Keats's Places pp 157-179 | Cite as

Poetic Genealogies: Keats’s Northern Walking Tour

  • Meiko O’HalloranEmail author


Meiko O’Halloran considers Keats’s 1818 northern walking tour from Cumbria to Scotland as a microcosm of his poetic development at a pivotal moment in his career. Leaving his pastoral poetry behind, Keats began to look both physically and metaphorically towards the landscape of the epic. O’Halloran places the walking tour in the context of Keats’s disappointment at finding Wordsworth out when he visited Rydal Mount, an anti-climax made worse by reports of the older poet’s political activity for the Tories in the Westmorland elections. A second disappointing visit to the home of a poet, Burns’s cottage in Alloway, shows us Keats overwhelmed by another writer’s misery and destitution. These two ‘absent’ encounters, O’Halloran suggests provocatively, forced Keats to reflect on his own path in the run-up to his attempts to write the epic fragment, Hyperion, begun that autumn.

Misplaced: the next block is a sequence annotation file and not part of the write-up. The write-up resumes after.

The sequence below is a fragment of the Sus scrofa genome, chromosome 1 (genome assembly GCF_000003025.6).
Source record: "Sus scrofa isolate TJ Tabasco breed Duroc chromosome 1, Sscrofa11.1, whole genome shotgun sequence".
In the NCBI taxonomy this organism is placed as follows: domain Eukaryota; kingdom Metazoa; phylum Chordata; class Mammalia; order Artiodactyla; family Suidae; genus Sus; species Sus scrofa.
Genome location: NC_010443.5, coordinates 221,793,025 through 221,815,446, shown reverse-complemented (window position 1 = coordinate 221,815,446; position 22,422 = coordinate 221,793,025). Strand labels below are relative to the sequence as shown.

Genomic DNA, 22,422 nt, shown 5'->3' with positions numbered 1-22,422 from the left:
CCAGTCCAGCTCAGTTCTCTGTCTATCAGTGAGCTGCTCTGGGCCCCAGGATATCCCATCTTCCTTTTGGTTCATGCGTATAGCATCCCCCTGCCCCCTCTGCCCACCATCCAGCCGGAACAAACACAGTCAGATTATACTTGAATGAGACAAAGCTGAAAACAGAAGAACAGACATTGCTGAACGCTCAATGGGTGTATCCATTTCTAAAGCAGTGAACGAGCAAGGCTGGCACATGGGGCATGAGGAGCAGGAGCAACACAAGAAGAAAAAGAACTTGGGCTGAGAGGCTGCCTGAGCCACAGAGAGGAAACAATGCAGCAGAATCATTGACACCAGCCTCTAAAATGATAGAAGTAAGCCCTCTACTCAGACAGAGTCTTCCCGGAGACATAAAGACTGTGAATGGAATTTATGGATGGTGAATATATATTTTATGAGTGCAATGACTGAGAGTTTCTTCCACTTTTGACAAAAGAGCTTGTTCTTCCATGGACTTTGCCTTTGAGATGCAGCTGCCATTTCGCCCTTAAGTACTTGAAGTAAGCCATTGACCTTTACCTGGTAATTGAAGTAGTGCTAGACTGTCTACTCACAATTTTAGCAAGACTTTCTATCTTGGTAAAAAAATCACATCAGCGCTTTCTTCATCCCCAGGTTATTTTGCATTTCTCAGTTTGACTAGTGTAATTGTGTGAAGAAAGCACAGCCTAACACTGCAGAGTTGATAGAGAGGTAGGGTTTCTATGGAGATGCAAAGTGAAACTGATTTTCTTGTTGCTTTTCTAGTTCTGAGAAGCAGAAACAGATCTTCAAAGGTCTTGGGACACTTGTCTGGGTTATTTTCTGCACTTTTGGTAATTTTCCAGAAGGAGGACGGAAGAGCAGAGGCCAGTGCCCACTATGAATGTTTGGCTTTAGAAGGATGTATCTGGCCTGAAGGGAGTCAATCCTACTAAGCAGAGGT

Poetic Genealogy Epic Fragment Lycidas Hyperion Poems Pleasant Wonders 
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Copyright information

© The Author(s) 2018

Authors and Affiliations

  1. 1.School of English Literature, Language and LinguisticsNewcastle UniversityNewcastle upon TyneUK

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